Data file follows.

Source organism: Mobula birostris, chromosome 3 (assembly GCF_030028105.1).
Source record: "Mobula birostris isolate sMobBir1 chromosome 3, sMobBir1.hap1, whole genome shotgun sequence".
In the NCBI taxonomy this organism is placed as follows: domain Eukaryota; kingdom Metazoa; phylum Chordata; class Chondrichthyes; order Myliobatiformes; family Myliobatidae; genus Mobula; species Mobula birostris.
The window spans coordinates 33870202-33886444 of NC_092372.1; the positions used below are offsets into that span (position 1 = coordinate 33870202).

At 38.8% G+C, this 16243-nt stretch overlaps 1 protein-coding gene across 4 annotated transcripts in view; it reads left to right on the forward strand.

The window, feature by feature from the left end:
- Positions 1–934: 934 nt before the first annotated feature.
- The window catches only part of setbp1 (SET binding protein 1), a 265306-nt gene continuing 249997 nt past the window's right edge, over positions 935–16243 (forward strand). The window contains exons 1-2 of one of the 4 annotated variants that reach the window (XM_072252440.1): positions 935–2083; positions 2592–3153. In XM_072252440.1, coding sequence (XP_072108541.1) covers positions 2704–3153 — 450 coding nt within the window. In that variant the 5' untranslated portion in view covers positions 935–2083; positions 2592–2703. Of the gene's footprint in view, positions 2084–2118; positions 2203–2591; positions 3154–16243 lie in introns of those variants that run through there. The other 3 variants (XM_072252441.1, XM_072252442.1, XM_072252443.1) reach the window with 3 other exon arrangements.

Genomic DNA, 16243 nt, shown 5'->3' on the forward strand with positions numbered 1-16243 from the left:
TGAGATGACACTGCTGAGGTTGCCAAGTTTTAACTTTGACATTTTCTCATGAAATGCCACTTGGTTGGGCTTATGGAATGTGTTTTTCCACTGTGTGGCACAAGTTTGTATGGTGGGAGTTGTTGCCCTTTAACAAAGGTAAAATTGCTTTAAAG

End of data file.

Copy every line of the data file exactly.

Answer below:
Source organism: Mobula birostris, chromosome 3 (assembly GCF_030028105.1).
Source record: "Mobula birostris isolate sMobBir1 chromosome 3, sMobBir1.hap1, whole genome shotgun sequence".
In the NCBI taxonomy this organism is placed as follows: domain Eukaryota; kingdom Metazoa; phylum Chordata; class Chondrichthyes; order Myliobatiformes; family Myliobatidae; genus Mobula; species Mobula birostris.
The window spans coordinates 33870202-33886444 of NC_092372.1; the positions used below are offsets into that span (position 1 = coordinate 33870202).

At 38.8% G+C, this 16243-nt stretch overlaps 1 protein-coding gene across 4 annotated transcripts in view; it reads left to right on the forward strand.

The window, feature by feature from the left end:
- Positions 1–934: 934 nt before the first annotated feature.
- The window catches only part of setbp1 (SET binding protein 1), a 265306-nt gene continuing 249997 nt past the window's right edge, over positions 935–16243 (forward strand). The window contains exons 1-2 of one of the 4 annotated variants that reach the window (XM_072252440.1): positions 935–2083; positions 2592–3153. In XM_072252440.1, coding sequence (XP_072108541.1) covers positions 2704–3153 — 450 coding nt within the window. In that variant the 5' untranslated portion in view covers positions 935–2083; positions 2592–2703. Of the gene's footprint in view, positions 2084–2118; positions 2203–2591; positions 3154–16243 lie in introns of those variants that run through there. The other 3 variants (XM_072252441.1, XM_072252442.1, XM_072252443.1) reach the window with 3 other exon arrangements.

Genomic DNA, 16243 nt, shown 5'->3' on the forward strand with positions numbered 1-16243 from the left:
TGAGATGACACTGCTGAGGTTGCCAAGTTTTAACTTTGACATTTTCTCATGAAATGCCACTTGGTTGGGCTTATGGAATGTGTTTTTCCACTGTGTGGCACAAGTTTGTATGGTGGGAGTTGTTGCCCTTTAACAAAGGTAAAATTGCTTTAAAG